Acronyms have become part of our day-to-day life – they are used frequently when texting and speaking, but at other times they’re used as intended – to abbreviate an altogether too long phrase or name. Either way you slice it, CASB is quickly becoming one acronym that you want to know about.
CASB: you may have heard it before – I had, but not in the context of Cloud services! So I took to Google, interested to see what I might come up with. To my surprise, CASB has not one, not two, but at least eleven definitions ranging from the one I’m familiar with – Chartered Accountant School of Business – to Citizens Against Speed Bumps (one that I was definitely not familiar with).
To avoid any confusion before you read further, let me assure you that the CASB I will refer to here stands for Cloud Access Security Broker – I’ll save my opinions about speed bumps for another time.
What Are Cloud Access Security Brokers?
In order to understand the growing importance of Cloud Access Security Brokers, first we must establish what a CASB is and what it is they do. According to Gartner, “Cloud access security brokers (CASBs) are on-premises, or Cloud-based security policy enforcement points, placed between Cloud service consumers and providers to combine and interject enterprise security policies as the Cloud-based resources are accessed.”
They are quickly becoming a necessary security control technology for the Cloud. Acting as a security middleman between the provider and consumer, CASBs consolidate multiple types of security policy enforcement such as authentication, single sign-on, authorization, credential mapping, device profiling, encryption, tokenization, logging, alerting, and malware detection and prevention.
In terms of functionality, Cloud Access Security Brokers offer four key features: visibility, compliance, data security, and threat protection.
- Visibility: Offer enterprises more insight into their users, devices being used, and the data they’re responsible for, and also detect “shadow IT”
- Compliance: Monitor data content to ensure compliance with regulations and security standards such as HIPAA
- Data Security: Create an extra layer of protection by ensuring data is tokenized or encrypted properly, without hindering operation of applications
- Threat Protection: Maintain control over unauthorized users and devices through malware protection, threat intelligence, and anomaly detection
What Do CASBs Do?
Typically, CASBs are put in place to protect against security failures in situations where the customer is at fault. While reputable software-as -a-service (SaaS) providers are great at securing their applications and network infrastructure, users are still accountable to maintain security at their end. Customers need to take their own precautions to secure the data that their Cloud applications are using, as well as the devices and users that access them.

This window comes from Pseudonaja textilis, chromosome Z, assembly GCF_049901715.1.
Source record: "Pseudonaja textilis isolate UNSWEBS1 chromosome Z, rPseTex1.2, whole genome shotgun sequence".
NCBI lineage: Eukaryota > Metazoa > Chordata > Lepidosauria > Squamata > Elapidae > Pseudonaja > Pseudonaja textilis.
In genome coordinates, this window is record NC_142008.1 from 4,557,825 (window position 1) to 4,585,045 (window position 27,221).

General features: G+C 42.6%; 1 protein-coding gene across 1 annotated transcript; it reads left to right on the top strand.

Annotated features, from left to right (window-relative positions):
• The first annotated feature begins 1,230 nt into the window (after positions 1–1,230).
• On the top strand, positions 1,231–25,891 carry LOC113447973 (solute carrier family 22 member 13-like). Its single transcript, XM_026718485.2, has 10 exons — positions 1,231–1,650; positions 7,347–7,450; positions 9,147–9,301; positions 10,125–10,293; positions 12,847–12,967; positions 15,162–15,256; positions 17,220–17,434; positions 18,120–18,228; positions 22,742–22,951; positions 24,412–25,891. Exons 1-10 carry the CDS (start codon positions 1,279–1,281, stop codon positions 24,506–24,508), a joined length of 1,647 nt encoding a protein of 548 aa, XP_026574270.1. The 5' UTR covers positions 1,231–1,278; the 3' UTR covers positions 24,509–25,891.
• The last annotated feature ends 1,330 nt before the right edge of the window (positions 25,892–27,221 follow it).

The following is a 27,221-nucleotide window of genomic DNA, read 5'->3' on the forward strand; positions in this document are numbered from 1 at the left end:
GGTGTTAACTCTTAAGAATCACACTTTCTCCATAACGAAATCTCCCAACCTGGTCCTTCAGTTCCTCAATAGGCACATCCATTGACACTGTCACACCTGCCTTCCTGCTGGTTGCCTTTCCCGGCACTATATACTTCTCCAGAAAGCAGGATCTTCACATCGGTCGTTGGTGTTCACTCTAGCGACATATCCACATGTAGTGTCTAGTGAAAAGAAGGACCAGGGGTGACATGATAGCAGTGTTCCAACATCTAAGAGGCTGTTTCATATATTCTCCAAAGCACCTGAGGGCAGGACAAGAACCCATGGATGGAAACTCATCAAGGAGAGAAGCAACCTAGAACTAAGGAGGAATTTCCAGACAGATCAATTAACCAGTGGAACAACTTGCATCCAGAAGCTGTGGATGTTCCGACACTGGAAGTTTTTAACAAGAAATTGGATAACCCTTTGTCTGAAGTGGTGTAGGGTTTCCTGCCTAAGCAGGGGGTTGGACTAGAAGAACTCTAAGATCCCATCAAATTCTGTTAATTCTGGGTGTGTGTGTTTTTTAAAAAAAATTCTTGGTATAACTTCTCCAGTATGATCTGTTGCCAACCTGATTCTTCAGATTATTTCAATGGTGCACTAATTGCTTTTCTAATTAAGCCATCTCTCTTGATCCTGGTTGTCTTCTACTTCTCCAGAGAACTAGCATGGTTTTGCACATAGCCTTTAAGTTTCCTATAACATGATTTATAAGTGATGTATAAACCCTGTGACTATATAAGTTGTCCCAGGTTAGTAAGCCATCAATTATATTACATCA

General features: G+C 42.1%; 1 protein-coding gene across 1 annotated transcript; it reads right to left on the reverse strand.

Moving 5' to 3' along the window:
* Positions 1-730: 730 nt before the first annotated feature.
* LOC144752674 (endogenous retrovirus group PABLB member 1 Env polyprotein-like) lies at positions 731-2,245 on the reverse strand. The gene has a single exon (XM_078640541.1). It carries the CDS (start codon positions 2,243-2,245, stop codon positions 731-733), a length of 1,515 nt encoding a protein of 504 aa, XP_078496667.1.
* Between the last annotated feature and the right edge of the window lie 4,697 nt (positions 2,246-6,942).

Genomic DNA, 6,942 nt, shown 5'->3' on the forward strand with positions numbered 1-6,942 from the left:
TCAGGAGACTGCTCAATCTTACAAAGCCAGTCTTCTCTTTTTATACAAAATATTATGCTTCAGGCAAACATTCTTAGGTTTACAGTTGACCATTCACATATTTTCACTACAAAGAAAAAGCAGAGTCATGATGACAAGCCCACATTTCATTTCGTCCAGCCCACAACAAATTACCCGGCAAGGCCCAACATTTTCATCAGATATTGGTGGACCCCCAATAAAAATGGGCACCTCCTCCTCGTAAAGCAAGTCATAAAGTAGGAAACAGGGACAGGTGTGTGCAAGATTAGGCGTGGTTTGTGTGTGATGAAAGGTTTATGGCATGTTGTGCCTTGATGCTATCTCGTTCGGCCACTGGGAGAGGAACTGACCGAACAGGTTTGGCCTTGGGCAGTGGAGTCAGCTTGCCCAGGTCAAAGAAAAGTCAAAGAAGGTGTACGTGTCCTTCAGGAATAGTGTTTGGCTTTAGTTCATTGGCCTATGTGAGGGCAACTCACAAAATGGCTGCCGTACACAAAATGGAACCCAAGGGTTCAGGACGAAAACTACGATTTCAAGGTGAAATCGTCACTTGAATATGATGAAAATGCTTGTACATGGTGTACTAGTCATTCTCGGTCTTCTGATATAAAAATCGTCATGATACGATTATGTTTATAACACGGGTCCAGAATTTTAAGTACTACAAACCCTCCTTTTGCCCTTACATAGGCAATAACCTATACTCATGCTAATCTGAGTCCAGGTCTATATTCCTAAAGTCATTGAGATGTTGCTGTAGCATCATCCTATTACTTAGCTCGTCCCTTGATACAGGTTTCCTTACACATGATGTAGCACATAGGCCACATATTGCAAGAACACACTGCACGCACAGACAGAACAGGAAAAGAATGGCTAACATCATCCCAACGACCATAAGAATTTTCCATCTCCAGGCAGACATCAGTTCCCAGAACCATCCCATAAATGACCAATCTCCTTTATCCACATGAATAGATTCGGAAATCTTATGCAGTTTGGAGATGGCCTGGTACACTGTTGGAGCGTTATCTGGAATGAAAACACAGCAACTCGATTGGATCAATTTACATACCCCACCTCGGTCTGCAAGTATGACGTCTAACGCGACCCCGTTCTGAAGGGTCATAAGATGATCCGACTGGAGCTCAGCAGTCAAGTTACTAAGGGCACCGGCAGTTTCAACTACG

A CASB provides a way to reduce the risk of Cloud security failures that are the customer’s fault.
Why Do Businesses Need CASBs?
With the growing increase in Cloud services adoption, security spending trends are also on the rise and the growing importance of Cloud Access Security Brokers is becoming more and more evident. By 2020, Gartner believes that 95% of Cloud security failures will be the fault of customers rather than service providers – so people are taking the necessary precautions to avoid creating more problems for themselves.
While security is a primary concern of skeptics when it comes to migrating to the Cloud, it remains overlooked all too often. As a result, many – if not most – security failures can be linked back to customer fault as opposed to the onus being on the provider. As businesses continue to rapidly acquire Cloud services, the growing importance of Cloud Access Security Brokers will continue to climb alongside.
Although security integration is a major challenge facing CASBs, it’s also one of the key components they offer. With security being such a prominent concern in the Cloud world, CASBs are becoming a more integral piece of the puzzle; one that is likely to become an essential component of SaaS deployment by 2017, forming the foundation for adaptive security capabilities for the foreseeable future.
The adoption of Cloud services is on the rise, with no projected end in sight. While adoption rates maintain a steady increase, security concerns are still major deterrents to a Cloud migration. The good news is that businesses are willing to put money into protecting their data. In 2016 alone, information security spending is projected to increase substantially, with enterprises noting projections between 12% and 50%.
However, money spent and money well spent are not two sides of the same coin. Businesses must understand the threat that they can pose to themselves if they don’t invest in proper precautions. With this in mind, Gartner predicts that this year, 25% of enterprises will secure access to Cloud-based services using a CASB platform, up from less than 1% in 2012, reducing the cost of securing access by 30%. Further, of those already employing Cloud Access Security Brokers, 17.2% will significantly increase spending on those solutions. CASBs must be doing something right!
By 2020, a predicted 85% of larger enterprises will be employing CASBs, up a staggering 80% from their current standing. Large businesses are recognizing the benefits and the growing importance of Cloud Access Security Brokers, and soon other industries will follow suit.
If you’re interested in learning more about Cloud Access Security Brokers and how they could be used to the advantage of your business, contact our experts at Total Product Marketing today and we’ll be happy to help!